Configure on-premises router for mixed advertisements

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This document applies to topologies with redundant Interconnect connections where the following is true:

  • One connection is to a location that is supported for data transfer; this connection is associated with a spoke.
  • One connection is to a location that is unsupported for data transfer and is not associated with a spoke.

In this scenario, to avoid overlapping address prefix announcements for traffic through a Network Connectivity Center hub and traffic outside of the hub, you must configure your on-premises router according to one of the options in the Configuration options section of this document.

Example topology

Use the following example topology as a reference for the configuration options described in the next section. While this example uses Dedicated Interconnect, the guidance in this document also applies to topologies with Partner Interconnect.

Example topology that has an Interconnect connection in an unsupported location
Example topology that uses a location not supported for data transfer (click to enlarge)

In this topology, on-premises network A has redundant Interconnect connections to Mumbai and an unsupported city. In this example, the unsupported city is closer to Sydney than it is to Mumbai.

These VLAN attachments are as follows:

  • A VLAN attachment to Mumbai, attached to Spoke A.
  • A VLAN attachment to the unsupported city. This attachment cannot be associated with a spoke because data transfer is available only in certain locations.

On-premises network B has a single connection to Sydney. In this example, the connection is an HA VPN that is attached to Spoke B.

Configuration options

Given the previously described example topology, where only one of the redundant Interconnect connections can be attached to a Network Connectivity Center spoke, this section describes how to configure your on-premises router to suit the traffic requirements between your on-premises networks and Google Cloud.

Option 1 is optimal for non-hub traffic, but does not support connectivity through the hub. Option 2 allows for both hub and non-hub traffic, but is sub-optimal for non-hub traffic.

Option 1: Same MED values—does not work for hub traffic

In this configuration, the router for on-premises network A advertises 10.1/16 with a MED of 100 to both Mumbai and the unsupported city.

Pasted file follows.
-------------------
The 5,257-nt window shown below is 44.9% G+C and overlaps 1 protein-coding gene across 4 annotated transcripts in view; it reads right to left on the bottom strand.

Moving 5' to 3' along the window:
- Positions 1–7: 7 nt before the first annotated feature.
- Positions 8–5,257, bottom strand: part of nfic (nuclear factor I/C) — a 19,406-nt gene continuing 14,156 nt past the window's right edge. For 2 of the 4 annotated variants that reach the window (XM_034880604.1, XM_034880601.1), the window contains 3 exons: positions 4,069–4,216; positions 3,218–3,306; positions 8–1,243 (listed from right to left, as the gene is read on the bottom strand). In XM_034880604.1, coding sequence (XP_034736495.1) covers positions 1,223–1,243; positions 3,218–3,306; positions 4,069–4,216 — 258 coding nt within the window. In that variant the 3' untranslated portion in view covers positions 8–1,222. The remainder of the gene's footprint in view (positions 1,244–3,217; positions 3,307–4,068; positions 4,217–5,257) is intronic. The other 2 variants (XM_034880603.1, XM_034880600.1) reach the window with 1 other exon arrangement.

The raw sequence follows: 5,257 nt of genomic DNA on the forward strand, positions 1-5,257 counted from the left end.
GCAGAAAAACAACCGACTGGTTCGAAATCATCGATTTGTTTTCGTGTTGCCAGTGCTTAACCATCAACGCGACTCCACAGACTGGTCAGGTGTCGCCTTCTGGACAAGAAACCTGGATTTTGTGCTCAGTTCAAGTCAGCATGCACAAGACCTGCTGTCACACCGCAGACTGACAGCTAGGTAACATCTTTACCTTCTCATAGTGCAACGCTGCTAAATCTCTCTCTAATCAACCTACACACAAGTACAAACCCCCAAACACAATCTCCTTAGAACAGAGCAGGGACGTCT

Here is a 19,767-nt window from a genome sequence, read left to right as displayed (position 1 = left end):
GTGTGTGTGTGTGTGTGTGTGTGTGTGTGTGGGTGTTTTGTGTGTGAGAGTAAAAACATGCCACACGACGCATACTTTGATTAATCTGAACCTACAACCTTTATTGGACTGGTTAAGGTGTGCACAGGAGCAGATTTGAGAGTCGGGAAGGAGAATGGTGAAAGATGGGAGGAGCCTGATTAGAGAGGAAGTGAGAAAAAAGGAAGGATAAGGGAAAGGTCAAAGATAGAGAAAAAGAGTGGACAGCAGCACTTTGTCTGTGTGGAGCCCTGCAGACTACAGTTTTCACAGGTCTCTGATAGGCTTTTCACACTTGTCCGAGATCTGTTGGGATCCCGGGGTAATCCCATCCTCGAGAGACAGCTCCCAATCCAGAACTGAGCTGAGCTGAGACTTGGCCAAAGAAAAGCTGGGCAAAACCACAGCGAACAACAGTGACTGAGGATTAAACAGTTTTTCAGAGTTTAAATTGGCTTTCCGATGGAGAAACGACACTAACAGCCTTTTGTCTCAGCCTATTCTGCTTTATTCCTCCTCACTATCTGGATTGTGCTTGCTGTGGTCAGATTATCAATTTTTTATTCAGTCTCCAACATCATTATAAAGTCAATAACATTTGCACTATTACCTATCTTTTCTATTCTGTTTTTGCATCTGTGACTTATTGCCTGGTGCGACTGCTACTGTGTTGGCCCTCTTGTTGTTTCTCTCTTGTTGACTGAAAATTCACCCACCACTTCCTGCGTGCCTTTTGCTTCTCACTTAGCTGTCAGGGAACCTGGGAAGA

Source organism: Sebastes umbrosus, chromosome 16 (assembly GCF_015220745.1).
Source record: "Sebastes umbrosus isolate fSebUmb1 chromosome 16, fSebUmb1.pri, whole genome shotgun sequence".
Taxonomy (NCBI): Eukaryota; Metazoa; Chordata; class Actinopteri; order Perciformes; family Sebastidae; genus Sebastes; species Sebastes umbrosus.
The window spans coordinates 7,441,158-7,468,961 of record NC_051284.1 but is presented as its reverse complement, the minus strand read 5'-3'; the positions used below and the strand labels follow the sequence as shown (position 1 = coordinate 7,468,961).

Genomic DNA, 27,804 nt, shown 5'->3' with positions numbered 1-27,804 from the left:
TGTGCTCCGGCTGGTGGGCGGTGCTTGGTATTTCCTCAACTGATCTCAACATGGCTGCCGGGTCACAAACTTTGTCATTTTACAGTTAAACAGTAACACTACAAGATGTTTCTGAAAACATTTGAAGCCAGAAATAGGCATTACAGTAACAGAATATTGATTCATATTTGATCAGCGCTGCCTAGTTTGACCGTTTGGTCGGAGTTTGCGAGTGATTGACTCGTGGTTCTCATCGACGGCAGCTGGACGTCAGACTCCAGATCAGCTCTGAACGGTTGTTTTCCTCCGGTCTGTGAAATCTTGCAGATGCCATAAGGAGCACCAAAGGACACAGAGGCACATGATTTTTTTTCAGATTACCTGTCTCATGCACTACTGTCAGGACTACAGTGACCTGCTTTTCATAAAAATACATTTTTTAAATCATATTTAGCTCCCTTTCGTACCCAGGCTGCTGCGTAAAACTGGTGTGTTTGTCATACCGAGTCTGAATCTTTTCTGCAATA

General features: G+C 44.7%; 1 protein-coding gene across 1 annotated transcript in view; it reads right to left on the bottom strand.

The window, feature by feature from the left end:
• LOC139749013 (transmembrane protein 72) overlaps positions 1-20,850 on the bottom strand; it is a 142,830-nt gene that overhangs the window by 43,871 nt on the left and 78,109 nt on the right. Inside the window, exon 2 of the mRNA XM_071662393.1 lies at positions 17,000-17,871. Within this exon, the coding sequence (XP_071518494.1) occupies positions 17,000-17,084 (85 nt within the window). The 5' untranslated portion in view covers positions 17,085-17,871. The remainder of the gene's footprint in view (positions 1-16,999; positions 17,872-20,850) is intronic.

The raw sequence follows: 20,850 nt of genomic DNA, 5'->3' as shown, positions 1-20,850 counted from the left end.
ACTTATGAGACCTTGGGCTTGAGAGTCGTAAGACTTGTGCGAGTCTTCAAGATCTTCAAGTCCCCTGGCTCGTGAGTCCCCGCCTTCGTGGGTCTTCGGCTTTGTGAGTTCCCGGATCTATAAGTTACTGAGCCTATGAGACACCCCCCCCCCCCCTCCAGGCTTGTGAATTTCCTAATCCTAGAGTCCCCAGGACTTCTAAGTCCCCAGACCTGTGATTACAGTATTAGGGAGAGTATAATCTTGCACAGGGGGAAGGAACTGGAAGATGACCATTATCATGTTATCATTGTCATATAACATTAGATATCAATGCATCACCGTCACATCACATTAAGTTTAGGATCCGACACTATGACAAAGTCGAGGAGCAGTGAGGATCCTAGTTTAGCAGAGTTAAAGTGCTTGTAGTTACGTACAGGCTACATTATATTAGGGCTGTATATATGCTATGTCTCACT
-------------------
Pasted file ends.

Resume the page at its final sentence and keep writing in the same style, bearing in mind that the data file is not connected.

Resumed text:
In this case, the Cloud Router in Sydney sees the advertisement coming from the unsupported city as the best path. This is because the unsupported city is geographically closer to Sydney and has a lower region-to-region cost. For information about region-to-region cost, see Advertised prefixes and priorities in the Cloud Router documentation.

However, because this is not a path through the Network Connectivity Center hub, Cloud Router does not re-advertise 10.1/16 to on-premises network B for hub traffic. This means that there is no connectivity configured through the hub.

Option 2: Different MED values—optimal for hub traffic, sub-optimal for non-hub traffic

In this configuration, the router for on-premises network A advertises 10.1/16 by using the following:

  • A MED of 100 to Mumbai
  • A MED of 20000 to Unsupported City

In this case, the Cloud Router in Sydney does the following:

  • Sees the advertisement coming from Mumbai as the best path.
  • Programs the path to Mumbai as the data path.
  • Re-advertises 10.1/16 to on-premises network B for both Network Connectivity Center and non-Network Connectivity Center traffic.

This means that Network Connectivity Center traffic travels through Mumbai; however, non-Network Connectivity Center traffic also takes this sub-optimal path.

This scenario depends on configuring the router for on-premises network A to advertise 10.1/16 to the unsupported city with a sufficiently higher MED value so that the region-to-region cost adjustments don't cause the unsupported city to appear as a better path. The MED advertised to the unsupported city must be 10,200 larger than the MED advertised to Mumbai. For more information, see Advertised prefixes and priorities.

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